Voeabularius Optimus. Zur Begrüssung der in Basel versammelten Philologen und Schulmänner im Auftr. der Universität hrsg. von W. Wackermagel. Basel. 4to. 3s.

Wal, J. de, Mythologiae Septentrionalis Monumenta Epigraphica Latima. Traj. ad Rhen. 8vo.

Zestermann, A. C. A., De Basilicis Libri Tres. Ex Comment. ab Acad. Regia Belgica præmio Donat. ad a. 1846. Tom. XXI. Brux. 4to. 7 plates. 10s. 6d.

THE

CLASSICAL MUSEUM.

IX.
ON THE COMITIA CURIATA.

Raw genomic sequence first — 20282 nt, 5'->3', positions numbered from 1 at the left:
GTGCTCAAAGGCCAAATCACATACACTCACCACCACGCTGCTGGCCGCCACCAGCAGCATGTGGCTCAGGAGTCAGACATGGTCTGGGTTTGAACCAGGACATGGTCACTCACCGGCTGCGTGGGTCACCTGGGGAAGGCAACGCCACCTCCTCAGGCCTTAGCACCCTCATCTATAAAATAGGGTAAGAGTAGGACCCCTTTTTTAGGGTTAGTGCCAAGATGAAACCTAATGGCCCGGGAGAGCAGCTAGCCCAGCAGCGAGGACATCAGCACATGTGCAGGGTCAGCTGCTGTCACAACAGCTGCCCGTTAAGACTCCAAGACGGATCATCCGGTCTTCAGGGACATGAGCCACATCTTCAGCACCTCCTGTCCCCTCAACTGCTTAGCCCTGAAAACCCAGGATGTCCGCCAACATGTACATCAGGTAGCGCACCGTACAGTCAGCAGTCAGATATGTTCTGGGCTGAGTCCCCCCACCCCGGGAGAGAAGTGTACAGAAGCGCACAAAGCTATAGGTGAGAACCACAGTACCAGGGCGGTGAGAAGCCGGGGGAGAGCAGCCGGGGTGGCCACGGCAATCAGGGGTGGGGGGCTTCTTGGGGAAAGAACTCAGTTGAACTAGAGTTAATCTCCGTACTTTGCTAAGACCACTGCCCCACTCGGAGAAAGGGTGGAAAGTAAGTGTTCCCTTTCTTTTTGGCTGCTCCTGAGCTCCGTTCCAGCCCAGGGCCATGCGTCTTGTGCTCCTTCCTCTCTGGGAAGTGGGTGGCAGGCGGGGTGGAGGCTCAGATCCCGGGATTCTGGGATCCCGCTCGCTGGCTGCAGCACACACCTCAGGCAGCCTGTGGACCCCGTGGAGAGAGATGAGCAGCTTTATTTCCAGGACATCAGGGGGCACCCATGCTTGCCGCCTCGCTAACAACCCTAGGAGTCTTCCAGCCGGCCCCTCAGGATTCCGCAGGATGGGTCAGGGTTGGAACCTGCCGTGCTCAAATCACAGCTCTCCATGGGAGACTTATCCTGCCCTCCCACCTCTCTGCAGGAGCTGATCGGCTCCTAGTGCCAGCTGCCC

NIEBUHR has done service to the early Roman history, (against the admirers of Dionysius,) by establishing that the Curies were essentially patrician. The fact is so very clear to one who studies Livy only, that probably nothing but the attempt to reconcile him with Dionysius can have misled previous inquirers. Nor does it appear requisite in this matter to affect to learn more out of Livy's words, than Livy himself knew. Nothing at least is let drop by him which would imply that he, as Dionysius, looked on the Curiate assembly as plebeian and democratical. On the contrary, the very first time he refers to the auctoritas patrum, he uses words which seem distinctly to imply that he understood by it “the assent of the Curies.” It has reference to the election of Numa, Liv. I. 17. He says: “Patres decreverunt, ut cum populus regem jussisset, id sic ratum esset, si Patres auctores fierent.” Then, in order to explain the last words, he subjoins: “Hodieque in legibus magistratibusque rogandis usurpatur idem jus, viademta: priusquam populus suffragium ineat, in incertum comitiorum eventum Patres auctores fivnt.” It is perfectly clear, first, that this illustration is his own, and is not slavishly copied from an old annalist; and next, that he refers to the shadowy assembly of the Curies, (of which Cicero speaks, In Rullum, II. 11,) as the existing body which, before the Comitia voted, gave the “auctoritas patrum” to that which was about to be proposed: for no one can imagine that he meant the senate. It may almost